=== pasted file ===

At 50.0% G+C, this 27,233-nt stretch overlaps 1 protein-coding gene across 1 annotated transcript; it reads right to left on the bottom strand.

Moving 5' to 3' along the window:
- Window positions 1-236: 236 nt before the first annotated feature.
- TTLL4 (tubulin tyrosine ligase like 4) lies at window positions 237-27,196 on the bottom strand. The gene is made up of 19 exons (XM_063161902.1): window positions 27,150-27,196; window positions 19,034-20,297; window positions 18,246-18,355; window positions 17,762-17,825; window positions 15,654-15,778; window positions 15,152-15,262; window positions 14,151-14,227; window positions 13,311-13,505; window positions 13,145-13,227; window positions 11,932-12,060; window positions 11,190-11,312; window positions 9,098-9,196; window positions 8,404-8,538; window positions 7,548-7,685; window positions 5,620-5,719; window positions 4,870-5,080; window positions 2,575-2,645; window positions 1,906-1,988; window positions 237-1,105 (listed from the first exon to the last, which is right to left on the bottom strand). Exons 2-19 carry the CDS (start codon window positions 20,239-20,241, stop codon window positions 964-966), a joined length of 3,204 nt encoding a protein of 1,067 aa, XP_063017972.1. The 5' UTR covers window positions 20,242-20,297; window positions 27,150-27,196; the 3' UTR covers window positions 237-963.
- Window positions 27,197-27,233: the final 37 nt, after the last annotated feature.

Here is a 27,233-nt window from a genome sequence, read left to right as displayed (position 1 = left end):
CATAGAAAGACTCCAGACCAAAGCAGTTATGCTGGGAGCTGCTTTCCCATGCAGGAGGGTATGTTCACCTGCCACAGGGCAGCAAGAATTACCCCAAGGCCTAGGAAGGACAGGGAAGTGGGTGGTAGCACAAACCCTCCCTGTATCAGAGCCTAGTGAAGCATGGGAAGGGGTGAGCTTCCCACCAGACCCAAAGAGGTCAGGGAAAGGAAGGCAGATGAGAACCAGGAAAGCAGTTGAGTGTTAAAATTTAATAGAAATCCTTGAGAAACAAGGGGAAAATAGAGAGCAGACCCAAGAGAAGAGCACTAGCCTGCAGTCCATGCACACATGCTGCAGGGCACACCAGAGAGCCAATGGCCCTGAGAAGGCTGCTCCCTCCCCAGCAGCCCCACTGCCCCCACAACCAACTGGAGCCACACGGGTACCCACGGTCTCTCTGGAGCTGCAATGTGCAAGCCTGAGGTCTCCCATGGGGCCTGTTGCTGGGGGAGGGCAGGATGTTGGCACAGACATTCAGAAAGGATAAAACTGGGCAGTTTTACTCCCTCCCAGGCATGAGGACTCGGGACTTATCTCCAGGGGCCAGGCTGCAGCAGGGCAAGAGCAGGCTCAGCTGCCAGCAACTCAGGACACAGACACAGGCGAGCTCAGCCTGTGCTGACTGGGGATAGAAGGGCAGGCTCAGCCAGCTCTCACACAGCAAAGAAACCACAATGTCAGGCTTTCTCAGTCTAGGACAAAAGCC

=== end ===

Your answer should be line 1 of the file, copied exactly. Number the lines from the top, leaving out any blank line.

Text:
At 50.0% G+C, this 27,233-nt stretch overlaps 1 protein-coding gene across 1 annotated transcript; it reads right to left on the bottom strand.